Wildlife of Niagara Falls

The Amazing Wildlife of Niagara Falls

Wildlife of Niagara Falls
Photo credit: Niagara Falls (Horseshoe Falls & American Falls & Bridal Veil Falls) (northwest of Buffalo, New York State, USA) 2 via photopin (license)

As a lifelong animal lover and avid hiker, I’ve had the pleasure of exploring the wonderfully diverse wildlife around Niagara Falls over the past decade. From cute chickadees to soaring eagles, there’s an incredible array of species that call this region home. Join me as I share some of my personal encounters with the mammals, birds, reptiles, and amphibians that inhabit the lands and waters in the magnificent Niagara area.

The area around Niagara Falls is home to a wide variety of wildlife, including mammals, birds, reptiles and amphibians. Most people visiting the area see at least a few of these creatures during their tour.

Wildlife of Niagara Falls in details

The Niagara Escarpment

Apart from the falls themselves, the area is dominated by the Niagara Escarpment, a huge land ridge that reaches up to 1,675 feet in height and extends for 450 miles from Queenston to Tobermorey. This feature is a gift for anyone interested in wildlife and ecology as it offers visitors the chance to see the many bird species, as well as more than 50 different mammals, 30-plus types of lizard and many varieties of rare plants, including wild orchids.

It’s worth booking into a Niagara Falls hotel for a few days to fully explore the area. There’s the Beamer Conservation Area at Grimsby, the highest point of the escarpment and it’s here that people gather in spring to see the migration of hawks and eagles as they travel across Lake Ontario to gather in their summer nesting grounds.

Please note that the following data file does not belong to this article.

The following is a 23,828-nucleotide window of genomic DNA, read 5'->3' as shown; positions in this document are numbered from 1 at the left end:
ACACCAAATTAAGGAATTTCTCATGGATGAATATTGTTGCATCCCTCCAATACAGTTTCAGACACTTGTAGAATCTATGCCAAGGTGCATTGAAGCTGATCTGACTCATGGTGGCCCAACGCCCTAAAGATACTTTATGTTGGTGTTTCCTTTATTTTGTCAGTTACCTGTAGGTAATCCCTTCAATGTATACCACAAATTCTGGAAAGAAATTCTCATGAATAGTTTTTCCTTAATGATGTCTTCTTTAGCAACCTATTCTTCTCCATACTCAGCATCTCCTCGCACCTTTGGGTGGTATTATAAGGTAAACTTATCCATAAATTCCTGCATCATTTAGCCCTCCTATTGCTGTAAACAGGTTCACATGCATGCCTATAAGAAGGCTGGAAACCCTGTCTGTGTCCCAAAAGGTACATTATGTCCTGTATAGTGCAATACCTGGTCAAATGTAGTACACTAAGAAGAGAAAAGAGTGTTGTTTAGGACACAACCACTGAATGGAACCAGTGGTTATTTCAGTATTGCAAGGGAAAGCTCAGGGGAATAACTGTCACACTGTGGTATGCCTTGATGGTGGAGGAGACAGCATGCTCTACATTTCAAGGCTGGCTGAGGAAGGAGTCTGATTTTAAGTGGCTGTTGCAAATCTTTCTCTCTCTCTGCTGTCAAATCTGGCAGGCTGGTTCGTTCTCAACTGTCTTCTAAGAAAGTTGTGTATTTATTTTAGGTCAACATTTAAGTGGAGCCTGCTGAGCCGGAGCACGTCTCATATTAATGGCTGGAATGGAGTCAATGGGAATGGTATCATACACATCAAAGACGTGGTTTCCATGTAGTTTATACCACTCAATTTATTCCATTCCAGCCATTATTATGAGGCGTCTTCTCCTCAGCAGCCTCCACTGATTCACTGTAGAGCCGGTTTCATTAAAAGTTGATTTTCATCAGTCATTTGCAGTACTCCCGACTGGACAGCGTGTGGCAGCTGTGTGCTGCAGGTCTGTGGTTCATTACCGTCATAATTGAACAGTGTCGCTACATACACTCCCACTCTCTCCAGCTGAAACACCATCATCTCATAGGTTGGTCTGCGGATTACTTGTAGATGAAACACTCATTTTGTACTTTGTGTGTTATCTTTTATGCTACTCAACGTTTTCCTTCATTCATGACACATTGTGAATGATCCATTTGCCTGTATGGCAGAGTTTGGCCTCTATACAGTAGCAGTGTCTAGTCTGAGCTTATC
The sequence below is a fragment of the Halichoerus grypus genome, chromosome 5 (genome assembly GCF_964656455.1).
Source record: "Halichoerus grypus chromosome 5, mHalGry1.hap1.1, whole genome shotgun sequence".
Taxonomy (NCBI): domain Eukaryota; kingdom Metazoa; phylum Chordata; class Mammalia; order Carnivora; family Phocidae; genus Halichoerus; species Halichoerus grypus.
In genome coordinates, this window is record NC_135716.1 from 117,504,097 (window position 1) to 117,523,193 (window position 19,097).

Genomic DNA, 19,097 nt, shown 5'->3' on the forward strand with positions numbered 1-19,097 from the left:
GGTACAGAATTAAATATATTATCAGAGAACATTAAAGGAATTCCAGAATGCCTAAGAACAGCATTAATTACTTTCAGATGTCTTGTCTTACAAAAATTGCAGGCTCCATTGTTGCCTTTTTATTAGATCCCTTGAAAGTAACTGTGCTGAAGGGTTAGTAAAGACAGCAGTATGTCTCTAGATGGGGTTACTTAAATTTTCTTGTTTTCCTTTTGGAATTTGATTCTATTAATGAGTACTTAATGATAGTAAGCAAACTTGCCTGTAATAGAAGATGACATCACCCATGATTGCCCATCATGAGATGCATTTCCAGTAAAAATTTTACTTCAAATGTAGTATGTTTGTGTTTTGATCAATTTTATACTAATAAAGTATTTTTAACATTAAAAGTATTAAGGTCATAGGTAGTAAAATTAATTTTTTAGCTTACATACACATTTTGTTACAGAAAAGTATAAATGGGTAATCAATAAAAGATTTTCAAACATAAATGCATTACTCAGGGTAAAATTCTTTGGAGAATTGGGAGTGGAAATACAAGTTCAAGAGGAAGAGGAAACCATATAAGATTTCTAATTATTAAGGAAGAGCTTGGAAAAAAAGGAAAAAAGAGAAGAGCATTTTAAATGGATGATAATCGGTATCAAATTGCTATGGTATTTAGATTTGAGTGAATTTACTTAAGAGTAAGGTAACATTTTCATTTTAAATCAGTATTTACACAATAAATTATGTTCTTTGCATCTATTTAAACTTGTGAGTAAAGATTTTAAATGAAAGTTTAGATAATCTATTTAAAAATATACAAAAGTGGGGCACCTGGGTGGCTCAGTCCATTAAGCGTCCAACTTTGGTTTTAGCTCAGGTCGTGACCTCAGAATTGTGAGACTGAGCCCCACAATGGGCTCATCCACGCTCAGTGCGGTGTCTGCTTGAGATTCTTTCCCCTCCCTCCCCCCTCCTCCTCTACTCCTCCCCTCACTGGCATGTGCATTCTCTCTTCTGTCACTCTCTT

I’ll never forget witnessing the annual eagle migration one sunny spring morning. As I craned my neck scanning the bright blue skies, they appeared – first one, then five, ten, twenty bald eagles gliding gracefully over the conservation area. Their white heads shone brightly in the sunlight as they rode the thermal winds. It was a breathtaking sight I’ll treasure forever.

Birds

Keen birdwatchers will be delighted to know that the Niagara region hosts more than 300 bird species. The more common varieties in the area include robins, cardinals, blue jays, chickadees, woodpeckers, wrens, finches, Canada geese, thrushes and gulls. The cardinals and chickadees are there all year round, while rarer species like the swallow and the purple martin arrive in late spring and leave once more in autumn.

There are quite a few birds of prey in the region, too – red-tailed hawks, several species of owl, including the great horned owl (the largest in the region), sparrow hawks and turkey vultures. I’ll never forget the first time I spotted a great horned owl perched majestically on a tree branch near the falls. Its intense yellow eyes stared right at me before it spread its massive wings and took flight.